As Genus stands proudly as Book #100 of the 100 books in a year challenge, I am glad of it, and glad I was able to finish on a high note. Genus by Jonathan Trigell, the acclaimed writer of Boy A is a great book, so good that halfway through it I messaged my one of my best friends on Facebook to tell her to get it whilst it remains 99p for the Kindle on Amazon.
Genus takes as its concept, a dystopian future London. A scientist who renamed himself Prometheus has taken the concept of the designer baby to its zenith. "Improving" ones genetics, buying add-ons and building ones child from the ground up, but, this kind of technology comes at a price, and has created an alarming new social scale, the rich, are now also the most beautiful, the healthiest and the most talented, what is left is the "scum" the disabled, the defective, and the working poor, coralled into small areas of Britain, unprovided for.
The novel focuses on London's Kings Cross, now The Kross and a variety of characters from this underworld: Dwarf artist Holman, policeman Gunt, drug runner Valentine, blind war veteran Crick, gang member Quigley and assorted other people from the social bottom rung, and a select few from the top.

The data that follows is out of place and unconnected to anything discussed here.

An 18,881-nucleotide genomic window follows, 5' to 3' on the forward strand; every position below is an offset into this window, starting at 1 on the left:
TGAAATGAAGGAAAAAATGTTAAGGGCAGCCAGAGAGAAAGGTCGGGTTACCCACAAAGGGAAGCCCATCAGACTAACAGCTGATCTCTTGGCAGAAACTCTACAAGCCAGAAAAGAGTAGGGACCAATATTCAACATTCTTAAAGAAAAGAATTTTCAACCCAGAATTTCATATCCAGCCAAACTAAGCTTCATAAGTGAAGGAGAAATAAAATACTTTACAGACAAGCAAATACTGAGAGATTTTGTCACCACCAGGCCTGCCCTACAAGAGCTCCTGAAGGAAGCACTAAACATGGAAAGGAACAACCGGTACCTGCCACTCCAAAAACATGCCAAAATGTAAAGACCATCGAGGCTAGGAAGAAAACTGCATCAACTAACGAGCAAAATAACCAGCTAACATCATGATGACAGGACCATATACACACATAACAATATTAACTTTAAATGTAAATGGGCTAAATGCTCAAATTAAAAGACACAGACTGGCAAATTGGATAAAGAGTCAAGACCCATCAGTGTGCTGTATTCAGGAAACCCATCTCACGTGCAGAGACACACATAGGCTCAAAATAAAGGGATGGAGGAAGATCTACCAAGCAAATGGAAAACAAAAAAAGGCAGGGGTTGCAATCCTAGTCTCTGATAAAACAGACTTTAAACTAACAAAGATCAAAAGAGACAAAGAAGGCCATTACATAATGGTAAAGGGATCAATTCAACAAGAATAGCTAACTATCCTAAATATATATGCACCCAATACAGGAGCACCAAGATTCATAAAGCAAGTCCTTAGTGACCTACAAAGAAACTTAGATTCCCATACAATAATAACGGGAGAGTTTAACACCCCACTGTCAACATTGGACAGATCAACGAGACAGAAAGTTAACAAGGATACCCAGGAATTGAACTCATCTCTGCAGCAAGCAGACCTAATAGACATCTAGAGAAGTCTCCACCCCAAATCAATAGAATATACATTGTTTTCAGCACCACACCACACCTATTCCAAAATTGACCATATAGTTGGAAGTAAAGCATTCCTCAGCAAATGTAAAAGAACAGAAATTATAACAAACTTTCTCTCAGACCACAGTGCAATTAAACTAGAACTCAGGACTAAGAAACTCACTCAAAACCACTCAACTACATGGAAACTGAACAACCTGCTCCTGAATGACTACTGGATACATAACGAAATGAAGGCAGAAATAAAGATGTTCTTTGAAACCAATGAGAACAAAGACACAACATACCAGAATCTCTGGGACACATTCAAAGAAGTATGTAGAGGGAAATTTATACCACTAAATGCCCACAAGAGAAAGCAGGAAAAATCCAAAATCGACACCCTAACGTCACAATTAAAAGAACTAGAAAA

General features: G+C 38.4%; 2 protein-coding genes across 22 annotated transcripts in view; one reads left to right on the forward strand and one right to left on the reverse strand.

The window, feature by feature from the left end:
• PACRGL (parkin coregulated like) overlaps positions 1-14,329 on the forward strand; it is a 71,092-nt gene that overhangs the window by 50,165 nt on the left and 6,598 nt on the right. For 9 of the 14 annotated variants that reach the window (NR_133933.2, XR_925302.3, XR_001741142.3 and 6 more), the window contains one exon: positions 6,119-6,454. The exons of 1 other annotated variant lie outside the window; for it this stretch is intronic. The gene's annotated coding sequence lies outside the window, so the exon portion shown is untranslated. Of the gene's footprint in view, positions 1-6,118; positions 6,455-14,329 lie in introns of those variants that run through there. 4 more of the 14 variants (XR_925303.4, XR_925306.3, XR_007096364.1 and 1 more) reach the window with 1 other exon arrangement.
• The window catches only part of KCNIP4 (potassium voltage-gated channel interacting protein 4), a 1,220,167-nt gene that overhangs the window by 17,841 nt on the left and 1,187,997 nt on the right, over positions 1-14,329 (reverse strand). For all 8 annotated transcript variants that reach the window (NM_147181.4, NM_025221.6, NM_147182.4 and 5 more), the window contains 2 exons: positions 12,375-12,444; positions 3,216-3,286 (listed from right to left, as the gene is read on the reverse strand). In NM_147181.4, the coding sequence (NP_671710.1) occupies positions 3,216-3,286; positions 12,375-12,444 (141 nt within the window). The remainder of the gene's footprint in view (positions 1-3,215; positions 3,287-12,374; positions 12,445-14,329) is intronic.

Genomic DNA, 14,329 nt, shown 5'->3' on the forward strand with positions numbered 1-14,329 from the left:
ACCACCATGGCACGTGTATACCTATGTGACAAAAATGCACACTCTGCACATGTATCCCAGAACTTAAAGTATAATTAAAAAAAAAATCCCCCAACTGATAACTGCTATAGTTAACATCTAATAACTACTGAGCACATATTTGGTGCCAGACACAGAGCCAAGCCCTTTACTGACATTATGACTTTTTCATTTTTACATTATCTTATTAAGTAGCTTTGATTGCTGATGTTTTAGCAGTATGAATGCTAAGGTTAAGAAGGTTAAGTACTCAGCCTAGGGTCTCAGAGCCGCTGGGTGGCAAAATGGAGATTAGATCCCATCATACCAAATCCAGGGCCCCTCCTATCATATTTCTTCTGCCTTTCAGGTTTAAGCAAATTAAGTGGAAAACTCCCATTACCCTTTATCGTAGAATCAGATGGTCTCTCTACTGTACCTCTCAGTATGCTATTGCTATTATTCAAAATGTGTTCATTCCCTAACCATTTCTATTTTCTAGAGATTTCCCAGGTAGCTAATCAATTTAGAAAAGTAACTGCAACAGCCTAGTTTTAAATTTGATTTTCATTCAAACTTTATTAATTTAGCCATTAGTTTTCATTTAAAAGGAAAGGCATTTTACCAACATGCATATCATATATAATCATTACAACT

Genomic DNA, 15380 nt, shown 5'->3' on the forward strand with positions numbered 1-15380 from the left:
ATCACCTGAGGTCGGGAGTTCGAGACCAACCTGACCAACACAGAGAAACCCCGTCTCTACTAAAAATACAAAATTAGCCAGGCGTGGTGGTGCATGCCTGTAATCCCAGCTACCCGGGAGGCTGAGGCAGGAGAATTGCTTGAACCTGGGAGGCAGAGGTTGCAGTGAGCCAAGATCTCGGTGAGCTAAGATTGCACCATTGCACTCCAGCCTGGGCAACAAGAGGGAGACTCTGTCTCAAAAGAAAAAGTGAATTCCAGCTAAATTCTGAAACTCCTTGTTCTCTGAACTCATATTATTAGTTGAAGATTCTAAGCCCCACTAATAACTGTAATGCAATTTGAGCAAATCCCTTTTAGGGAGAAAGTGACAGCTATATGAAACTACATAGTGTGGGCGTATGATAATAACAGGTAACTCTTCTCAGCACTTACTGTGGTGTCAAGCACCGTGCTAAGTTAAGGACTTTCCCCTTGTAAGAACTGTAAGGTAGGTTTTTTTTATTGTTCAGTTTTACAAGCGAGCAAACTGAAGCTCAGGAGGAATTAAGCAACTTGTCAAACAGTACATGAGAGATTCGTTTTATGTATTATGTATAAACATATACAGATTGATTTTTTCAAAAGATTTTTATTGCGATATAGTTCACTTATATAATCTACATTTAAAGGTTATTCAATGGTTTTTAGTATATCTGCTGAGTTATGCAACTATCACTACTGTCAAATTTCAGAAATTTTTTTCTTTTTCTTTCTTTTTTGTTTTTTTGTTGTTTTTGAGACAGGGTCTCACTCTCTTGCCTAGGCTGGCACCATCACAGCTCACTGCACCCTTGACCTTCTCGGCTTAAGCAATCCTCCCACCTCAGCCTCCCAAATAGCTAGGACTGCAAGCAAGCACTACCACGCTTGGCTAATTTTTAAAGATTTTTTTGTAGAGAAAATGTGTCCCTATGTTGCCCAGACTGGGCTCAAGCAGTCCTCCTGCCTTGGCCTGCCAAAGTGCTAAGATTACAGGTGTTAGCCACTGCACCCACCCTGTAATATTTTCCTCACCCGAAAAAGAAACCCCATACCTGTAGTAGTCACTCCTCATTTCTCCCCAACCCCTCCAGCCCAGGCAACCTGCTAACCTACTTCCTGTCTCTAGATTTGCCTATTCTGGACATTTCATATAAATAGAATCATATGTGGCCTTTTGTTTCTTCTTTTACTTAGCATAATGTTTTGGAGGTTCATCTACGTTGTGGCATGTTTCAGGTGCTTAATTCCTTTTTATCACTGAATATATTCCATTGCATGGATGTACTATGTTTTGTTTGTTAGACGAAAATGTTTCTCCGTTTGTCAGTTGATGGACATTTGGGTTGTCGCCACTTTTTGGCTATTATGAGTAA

This novel was published at the end of July this year and would have been written and complete to go to press some months before that. Therefore Trigell himself must have been chilled to the bone when a section of the novel which now seems more like premonition than future prediction came true on the streets of London in August. In an eerie replica of the summer riots, shops are looted and buildings burned out, this isn't a vision of things to come, the future is now. I think it was this section of the novel which tipped it over into "something special" land for me, I mean it's so on the pulse it's living. In addition, the characters are likeable, particularly Gunt and Holman, so as to hold your attention upon the novel. I was already imagining the movie version with Peter Dinklage that would be brilliant.
The eradication of genetic defect seems like a marvellous thing the future could grant us, but Trigell truly succeeds in making clear the very dark end game involved in meddling with nature, belief in God or otherwise with a cracking warning shot from our own history at its close.
I am so glad that Genus was my final book of 2011 so I could end on a high. Read Genus Please. 10/10